guy in the white hat is supposed to be a seminary student, the other guy who hustles for a
living wears the black hat. But Jesus
has pulled a reversal on us. Turn the tables,
thrown us a curve.
Stories like this put us in the jury box and demand us to give a verdict; to
determine who is guilty here and who is innocent.
But we both know that we don't need to deliberate very much --it's unanimous; the
tax man is really the good guy and the good guy Pharisee is the bad guy. But I have this sneaking suspicion that if
you had been around when Jesus told this story, I'll wager that you would have ended up
with a hung jury. You honestly wouldn't
have been able to distinguish between the good guy and bad guy. Allow me to try to reconstruct how shocking this
story might have sounded to those who first heard it.
Give the man credit. The
Pharisee was a good man. Not a crook,
not a hacker on the information highway, didn't chase women, chew, smoke, inject, snort,
or spit. He takes nothing he hasn't
honestly earned, he gives everyone a fair shake and he is faithful to wife; he listens to
Christian radio, enjoys Rush, is patient with his children, and is trustworthy to his
friends. And the Pharisee is not only
good, he is religious. Not a hypocrite
either. His right action is matched by
right inward discipline--he honestly, truly fasts twice a week and gives the money he
saves to help support his church's missionaries.
He puts his money where his mouth is too.
Ten percent goes to God. What a
brilliant Baptist, model Methodist, charming Church of the Brethren, exemplary
Episcopalian, unusual United Church of Christ member!
He is not at all like this tax guy. The
tax man is the sinner here. You fill in the
blank as to what a sinner is. Hes
the big operator, the mafia-connected con-man; he works a franchise that lets him collect
all the money he can bleed out of people. Been
living for years on the cream he has bilked from people.
He is a scam man; drives a limo, drinks nothing but Barcardi, spends weekends in
Atlantic City , and shows up at parties flanked by two $500 a night escorts.
you're the jury, whose prayers do you honestly think should be answered? Is there even a question? Yet Jesus' answer sends ears and mouths to buzzing
when he picks the spiritual deadbeat and rejects the seminary student. But why?
How can this be?
It has something to do with the reason we're here this morning. Could it be that Jesus was trying to remind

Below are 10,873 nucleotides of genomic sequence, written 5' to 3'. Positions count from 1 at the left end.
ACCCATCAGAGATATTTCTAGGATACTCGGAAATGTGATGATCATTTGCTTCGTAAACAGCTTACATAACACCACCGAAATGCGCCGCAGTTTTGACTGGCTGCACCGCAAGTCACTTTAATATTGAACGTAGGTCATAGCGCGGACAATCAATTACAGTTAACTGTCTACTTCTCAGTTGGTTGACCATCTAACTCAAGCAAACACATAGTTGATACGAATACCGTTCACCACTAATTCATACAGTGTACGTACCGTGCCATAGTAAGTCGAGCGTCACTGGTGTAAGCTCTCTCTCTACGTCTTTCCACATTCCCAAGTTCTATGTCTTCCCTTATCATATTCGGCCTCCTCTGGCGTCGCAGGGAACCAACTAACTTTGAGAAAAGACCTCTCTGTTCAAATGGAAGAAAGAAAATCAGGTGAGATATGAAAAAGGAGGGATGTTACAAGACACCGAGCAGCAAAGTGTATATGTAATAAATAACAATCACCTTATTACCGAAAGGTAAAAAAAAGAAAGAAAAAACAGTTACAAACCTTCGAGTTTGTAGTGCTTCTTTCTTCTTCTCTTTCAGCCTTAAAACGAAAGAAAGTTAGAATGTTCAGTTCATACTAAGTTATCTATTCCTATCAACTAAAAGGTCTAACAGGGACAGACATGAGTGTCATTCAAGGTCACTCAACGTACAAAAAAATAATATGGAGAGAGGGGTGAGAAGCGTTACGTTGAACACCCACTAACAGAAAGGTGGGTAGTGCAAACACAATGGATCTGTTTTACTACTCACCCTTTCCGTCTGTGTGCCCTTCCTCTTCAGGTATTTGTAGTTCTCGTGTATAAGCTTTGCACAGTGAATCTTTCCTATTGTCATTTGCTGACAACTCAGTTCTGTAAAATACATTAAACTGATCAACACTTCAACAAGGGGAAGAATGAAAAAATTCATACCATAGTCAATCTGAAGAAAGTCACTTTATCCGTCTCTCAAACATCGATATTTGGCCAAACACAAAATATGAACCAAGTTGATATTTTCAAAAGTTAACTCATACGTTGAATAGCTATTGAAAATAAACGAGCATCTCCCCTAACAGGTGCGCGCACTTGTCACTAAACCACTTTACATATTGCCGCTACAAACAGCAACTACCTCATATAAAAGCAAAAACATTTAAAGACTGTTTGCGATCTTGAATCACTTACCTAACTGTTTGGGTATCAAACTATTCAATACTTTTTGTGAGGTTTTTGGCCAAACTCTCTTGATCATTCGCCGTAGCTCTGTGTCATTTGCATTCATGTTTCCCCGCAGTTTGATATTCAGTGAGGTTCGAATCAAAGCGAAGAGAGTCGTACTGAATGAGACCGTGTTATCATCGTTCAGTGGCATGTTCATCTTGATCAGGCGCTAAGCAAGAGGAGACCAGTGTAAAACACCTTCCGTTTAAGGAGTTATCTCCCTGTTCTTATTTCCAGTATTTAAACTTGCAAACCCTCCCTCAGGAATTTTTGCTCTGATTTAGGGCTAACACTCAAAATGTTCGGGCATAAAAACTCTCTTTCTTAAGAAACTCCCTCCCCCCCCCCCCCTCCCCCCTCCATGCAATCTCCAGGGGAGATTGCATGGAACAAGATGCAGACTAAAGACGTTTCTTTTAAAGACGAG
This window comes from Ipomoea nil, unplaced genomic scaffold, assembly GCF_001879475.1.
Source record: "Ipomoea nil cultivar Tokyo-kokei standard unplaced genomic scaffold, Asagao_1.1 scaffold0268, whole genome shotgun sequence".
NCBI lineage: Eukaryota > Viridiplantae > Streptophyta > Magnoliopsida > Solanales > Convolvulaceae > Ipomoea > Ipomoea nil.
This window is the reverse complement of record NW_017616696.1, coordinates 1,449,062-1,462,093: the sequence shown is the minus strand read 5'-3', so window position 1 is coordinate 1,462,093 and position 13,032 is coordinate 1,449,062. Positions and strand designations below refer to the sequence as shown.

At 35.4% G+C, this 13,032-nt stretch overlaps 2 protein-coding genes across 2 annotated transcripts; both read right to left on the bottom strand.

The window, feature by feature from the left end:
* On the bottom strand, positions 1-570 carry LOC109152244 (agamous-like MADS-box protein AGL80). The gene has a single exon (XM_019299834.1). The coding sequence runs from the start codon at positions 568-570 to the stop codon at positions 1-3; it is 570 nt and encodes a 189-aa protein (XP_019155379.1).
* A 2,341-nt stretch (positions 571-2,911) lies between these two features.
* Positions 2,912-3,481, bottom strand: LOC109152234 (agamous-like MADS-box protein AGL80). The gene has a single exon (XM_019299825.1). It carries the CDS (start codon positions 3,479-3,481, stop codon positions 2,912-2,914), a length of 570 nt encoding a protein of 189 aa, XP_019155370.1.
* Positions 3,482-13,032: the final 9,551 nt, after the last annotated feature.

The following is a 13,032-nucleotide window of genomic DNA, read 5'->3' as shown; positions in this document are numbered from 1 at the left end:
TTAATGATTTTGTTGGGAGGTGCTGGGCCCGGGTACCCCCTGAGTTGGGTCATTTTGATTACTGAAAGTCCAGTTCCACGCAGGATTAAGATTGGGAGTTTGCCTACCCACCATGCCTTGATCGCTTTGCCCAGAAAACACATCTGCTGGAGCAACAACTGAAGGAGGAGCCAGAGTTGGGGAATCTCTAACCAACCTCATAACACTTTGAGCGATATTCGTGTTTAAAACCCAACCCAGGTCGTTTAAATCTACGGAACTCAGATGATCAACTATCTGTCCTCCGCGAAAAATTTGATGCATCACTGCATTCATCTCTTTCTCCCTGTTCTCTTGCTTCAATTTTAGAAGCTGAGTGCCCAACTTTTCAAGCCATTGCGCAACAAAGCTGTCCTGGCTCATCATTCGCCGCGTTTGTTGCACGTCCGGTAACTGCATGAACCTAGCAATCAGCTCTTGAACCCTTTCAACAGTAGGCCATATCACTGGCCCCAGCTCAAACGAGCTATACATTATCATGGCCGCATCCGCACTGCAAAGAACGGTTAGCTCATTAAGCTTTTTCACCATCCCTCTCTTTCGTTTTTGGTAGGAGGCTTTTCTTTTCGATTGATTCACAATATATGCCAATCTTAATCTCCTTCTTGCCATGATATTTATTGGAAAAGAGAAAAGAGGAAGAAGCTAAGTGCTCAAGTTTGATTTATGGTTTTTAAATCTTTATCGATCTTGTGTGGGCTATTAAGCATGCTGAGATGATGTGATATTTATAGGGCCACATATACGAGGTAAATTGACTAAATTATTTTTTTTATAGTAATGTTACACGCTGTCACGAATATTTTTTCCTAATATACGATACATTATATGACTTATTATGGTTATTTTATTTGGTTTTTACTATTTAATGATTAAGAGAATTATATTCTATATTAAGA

us that when it comes to the God that we're worshiping this morning, there is nothing that
makes us worthy except what God has done for us in Christ.
All of the power of our piety and spiritual qualities isn't enough to push one
prayer past the doorway of God's great banquet hall.
Take Brian, for instance. I
met Brian not too long ago at a fast food drive-in.
We got to talking and I discovered that this kid had gone to a Christian school. Great Brad, did you enjoy your time
No, I didn't. Got so
much religion in my face that I couldn't wait to get out.
I see. Well, do you go
to church anywhere?
Used to. Not anymore. I know I need to get back with God. Please preacher, stick me somewhere in that
prayer list of yours.
When a guy like Brian prays, he knows that he stands undone before God. That he can't reach down into some spiritual
trove and come up with good Calvin and Hobbes reasons why God should answer his prayer. His former church youth group on the other
hand has their spiritual lives together. If
pressed in prayer, they can always fall back on a good many reasons why God might consider
answering their prayers pronto.
Jesus came to raise the dead. Not reform the reformable or improve the
improvable. As long as we are
struggling like the Pharisee to be alive and worthy in our eyes we will stumble over grace
every time. We end up praying like
Calvin and receiving as much. But only
when we are able to come like the tax man--with empty hands and hearts--can we discover
grace. Jesus once said, Blessed
are the poor in spirit, for theirs is the kingdom of heaven. Blessed are those who
are spiritually bankrupt and know it. This
morning, let us be bold and unashamed to name our spiritual poverty and humbly offer God
our lives in repentance so that we can we be assured that we are praying and not just
saying words. Amen.